wooden cross-bracing, screws and angles seem to open a view behind the scenes of the painting, onto the reverse of the canvas. But her use of colour also ventures into new terrain. Strong chromatic palettes accentuate the abstract pictorial spaces and construct or camouflage boundaries. Hatching, dynamic brush marks and other indications of manual processing testify to the close relationship between the materials and the artist’s hand. They combine, as an almost organic component, in a dialogue with the initial basic forms, which are always geometrical.
Bringing what is customarily hidden into the foreground, or even concealing a further protagonist with a supposed display side, recalls a recurring fascination in art history. The most famous example is probably Cornelis Gijsbrechts’ trompe-l’oeil of the reverse of a framed painting, which draws the eye to the supposed stretcher and the raw canvas from the rear.
Natalia Załuska also presents an assumed reverse in a number of works, and, in some, even an actual all-round view. Transferring customarily concealed elements such as wooden slats and, as a result, clearly outlined recesses, is a means of shifting the three-dimensionality within its own limitations of the stretcher frame. Or – as is the case with the suspended, double-sided paintings we can walk around – to expand into space, revealing two subtly interrelated readings of the composition.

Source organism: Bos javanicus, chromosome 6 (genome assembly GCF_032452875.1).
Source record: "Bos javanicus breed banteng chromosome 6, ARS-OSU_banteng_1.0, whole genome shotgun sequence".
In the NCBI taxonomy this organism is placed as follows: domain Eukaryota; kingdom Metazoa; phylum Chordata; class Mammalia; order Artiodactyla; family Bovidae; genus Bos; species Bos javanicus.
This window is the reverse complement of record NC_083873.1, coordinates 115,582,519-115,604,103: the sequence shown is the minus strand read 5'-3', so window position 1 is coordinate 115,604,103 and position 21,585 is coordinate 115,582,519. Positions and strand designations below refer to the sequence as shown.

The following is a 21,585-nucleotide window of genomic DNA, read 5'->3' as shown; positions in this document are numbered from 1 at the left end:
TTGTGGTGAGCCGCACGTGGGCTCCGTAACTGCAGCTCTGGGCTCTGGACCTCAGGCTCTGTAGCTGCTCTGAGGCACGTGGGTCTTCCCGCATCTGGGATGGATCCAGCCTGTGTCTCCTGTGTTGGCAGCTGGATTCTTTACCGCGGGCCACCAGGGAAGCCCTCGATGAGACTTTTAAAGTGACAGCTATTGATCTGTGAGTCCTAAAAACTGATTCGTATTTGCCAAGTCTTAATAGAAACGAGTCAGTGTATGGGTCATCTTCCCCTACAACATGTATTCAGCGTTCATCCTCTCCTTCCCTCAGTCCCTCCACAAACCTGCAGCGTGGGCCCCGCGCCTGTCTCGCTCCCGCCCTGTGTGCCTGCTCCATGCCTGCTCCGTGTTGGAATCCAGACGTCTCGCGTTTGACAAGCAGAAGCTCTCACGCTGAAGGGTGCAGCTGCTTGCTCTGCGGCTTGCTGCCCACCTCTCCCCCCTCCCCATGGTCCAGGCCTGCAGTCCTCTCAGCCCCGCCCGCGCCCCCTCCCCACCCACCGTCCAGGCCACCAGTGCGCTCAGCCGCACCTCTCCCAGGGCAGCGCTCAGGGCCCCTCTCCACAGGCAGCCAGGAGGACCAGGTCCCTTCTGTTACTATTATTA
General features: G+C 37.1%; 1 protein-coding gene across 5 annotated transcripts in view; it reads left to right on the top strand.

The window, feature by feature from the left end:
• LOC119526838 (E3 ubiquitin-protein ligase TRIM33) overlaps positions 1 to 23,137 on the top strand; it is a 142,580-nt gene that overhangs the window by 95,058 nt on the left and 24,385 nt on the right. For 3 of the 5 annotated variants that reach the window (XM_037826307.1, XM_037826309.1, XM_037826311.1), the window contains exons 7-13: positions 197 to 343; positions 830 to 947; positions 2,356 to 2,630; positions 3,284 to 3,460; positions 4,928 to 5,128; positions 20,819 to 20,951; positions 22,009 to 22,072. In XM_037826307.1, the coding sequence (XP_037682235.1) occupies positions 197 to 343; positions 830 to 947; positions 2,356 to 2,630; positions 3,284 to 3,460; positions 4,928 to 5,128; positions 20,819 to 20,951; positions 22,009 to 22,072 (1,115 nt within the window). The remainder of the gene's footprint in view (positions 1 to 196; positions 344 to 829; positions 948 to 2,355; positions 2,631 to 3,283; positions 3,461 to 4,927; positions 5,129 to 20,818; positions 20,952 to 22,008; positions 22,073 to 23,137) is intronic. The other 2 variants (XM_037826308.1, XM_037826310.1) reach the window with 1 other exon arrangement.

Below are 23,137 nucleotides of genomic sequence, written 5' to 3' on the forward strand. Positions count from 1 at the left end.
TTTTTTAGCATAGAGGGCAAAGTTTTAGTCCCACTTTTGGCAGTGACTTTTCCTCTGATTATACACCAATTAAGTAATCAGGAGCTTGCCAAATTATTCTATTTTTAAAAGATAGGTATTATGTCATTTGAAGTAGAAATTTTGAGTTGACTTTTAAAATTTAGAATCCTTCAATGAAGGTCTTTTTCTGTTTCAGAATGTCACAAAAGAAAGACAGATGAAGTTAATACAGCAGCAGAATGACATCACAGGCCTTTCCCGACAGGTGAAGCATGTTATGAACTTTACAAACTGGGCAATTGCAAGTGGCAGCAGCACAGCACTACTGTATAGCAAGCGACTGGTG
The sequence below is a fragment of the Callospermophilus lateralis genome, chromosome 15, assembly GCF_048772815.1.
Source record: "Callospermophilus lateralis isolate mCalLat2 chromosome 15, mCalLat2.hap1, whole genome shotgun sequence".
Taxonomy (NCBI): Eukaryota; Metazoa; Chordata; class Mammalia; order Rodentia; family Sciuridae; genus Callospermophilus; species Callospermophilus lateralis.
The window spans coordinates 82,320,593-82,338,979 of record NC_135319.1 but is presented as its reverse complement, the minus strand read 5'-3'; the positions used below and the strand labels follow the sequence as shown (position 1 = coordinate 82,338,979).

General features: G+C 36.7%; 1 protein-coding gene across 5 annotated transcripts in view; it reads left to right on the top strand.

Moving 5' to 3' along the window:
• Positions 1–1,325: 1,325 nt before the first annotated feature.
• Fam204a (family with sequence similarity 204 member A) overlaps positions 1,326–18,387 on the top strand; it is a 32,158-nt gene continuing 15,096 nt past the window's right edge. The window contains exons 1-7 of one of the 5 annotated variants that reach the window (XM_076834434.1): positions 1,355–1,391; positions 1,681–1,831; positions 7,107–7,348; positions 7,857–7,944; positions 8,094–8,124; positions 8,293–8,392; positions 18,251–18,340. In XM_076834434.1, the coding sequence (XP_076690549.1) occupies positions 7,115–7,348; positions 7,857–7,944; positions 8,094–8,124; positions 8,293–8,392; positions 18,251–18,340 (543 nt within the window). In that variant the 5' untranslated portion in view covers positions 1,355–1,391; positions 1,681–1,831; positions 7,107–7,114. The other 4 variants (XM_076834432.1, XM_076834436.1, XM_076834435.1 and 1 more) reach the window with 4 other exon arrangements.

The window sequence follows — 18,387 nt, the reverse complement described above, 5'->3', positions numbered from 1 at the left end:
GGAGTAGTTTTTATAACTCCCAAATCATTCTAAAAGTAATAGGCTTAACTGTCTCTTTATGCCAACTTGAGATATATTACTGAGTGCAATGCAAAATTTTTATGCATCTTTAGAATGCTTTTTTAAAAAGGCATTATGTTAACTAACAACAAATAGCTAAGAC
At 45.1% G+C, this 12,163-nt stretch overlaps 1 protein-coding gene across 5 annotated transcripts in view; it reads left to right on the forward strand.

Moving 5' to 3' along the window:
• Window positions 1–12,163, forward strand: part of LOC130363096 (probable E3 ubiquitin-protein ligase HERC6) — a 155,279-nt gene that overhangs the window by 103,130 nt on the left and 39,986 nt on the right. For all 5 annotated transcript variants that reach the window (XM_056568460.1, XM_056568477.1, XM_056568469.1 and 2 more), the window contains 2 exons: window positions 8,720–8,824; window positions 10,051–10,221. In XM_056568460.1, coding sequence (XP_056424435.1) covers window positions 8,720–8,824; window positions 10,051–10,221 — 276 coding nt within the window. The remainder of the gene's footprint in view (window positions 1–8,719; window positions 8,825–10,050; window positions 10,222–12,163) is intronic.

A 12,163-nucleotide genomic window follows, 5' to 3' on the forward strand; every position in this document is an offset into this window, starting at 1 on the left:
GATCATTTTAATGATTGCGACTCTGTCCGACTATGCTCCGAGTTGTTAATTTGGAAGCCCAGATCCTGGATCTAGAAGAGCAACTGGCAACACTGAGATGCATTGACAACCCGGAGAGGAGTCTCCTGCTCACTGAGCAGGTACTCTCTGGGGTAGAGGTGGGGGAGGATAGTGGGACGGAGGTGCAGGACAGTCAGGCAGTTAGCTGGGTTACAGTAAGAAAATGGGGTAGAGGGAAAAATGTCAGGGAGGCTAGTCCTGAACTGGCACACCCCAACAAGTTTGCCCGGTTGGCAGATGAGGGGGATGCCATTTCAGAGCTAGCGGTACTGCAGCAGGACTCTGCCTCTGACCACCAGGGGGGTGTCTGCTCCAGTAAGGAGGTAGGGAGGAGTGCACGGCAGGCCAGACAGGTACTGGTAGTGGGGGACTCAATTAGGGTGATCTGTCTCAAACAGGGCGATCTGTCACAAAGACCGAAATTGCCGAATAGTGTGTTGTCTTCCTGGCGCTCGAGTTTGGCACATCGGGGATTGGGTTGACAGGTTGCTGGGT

However, the hidden plays an essential and recurring part in Natalia Załuska’s practice on another level as well: the influence of things and found objects from her environment – or rather, the memory of certain places and times they contain, also flows into her artistic work. The artist incorporates some of these objects directly into her paintings; others are juxtaposed with the newly created works in the exhibition. In her studio, there is already a connection between the works and “objets trouvés” such as an old stool (from Krakow), her grandmother’s clock, or the metal skeleton of what was perhaps piece of furniture (from Mariahilferstraße in Vienna). But old photos from childhood days also serve as a source of inspiration, their contents translated into the works as an abstracted, geometric arrangement of patterns and shapes.
In ‘Forms of Alteration, Analogue Objects’ Natalia Załuska presents a new chapter of her œuvre, not only revealing ever fresh details in her works but also providing insights into her creative process and sources of inspiration.